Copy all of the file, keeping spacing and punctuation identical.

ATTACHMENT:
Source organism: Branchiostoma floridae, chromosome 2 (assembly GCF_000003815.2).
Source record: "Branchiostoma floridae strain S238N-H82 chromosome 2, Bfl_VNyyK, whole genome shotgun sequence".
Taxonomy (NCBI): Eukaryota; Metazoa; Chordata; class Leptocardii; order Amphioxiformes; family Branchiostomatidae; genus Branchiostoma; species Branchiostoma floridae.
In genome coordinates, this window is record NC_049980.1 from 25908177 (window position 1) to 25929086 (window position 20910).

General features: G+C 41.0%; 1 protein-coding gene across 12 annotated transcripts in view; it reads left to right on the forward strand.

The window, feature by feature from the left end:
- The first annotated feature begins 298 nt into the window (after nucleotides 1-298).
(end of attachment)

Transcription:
Source organism: Branchiostoma floridae, chromosome 2 (assembly GCF_000003815.2).
Source record: "Branchiostoma floridae strain S238N-H82 chromosome 2, Bfl_VNyyK, whole genome shotgun sequence".
Taxonomy (NCBI): Eukaryota; Metazoa; Chordata; class Leptocardii; order Amphioxiformes; family Branchiostomatidae; genus Branchiostoma; species Branchiostoma floridae.
In genome coordinates, this window is record NC_049980.1 from 25908177 (window position 1) to 25929086 (window position 20910).

General features: G+C 41.0%; 1 protein-coding gene across 12 annotated transcripts in view; it reads left to right on the forward strand.

The window, feature by feature from the left end:
- The first annotated feature begins 298 nt into the window (after nucleotides 1-298).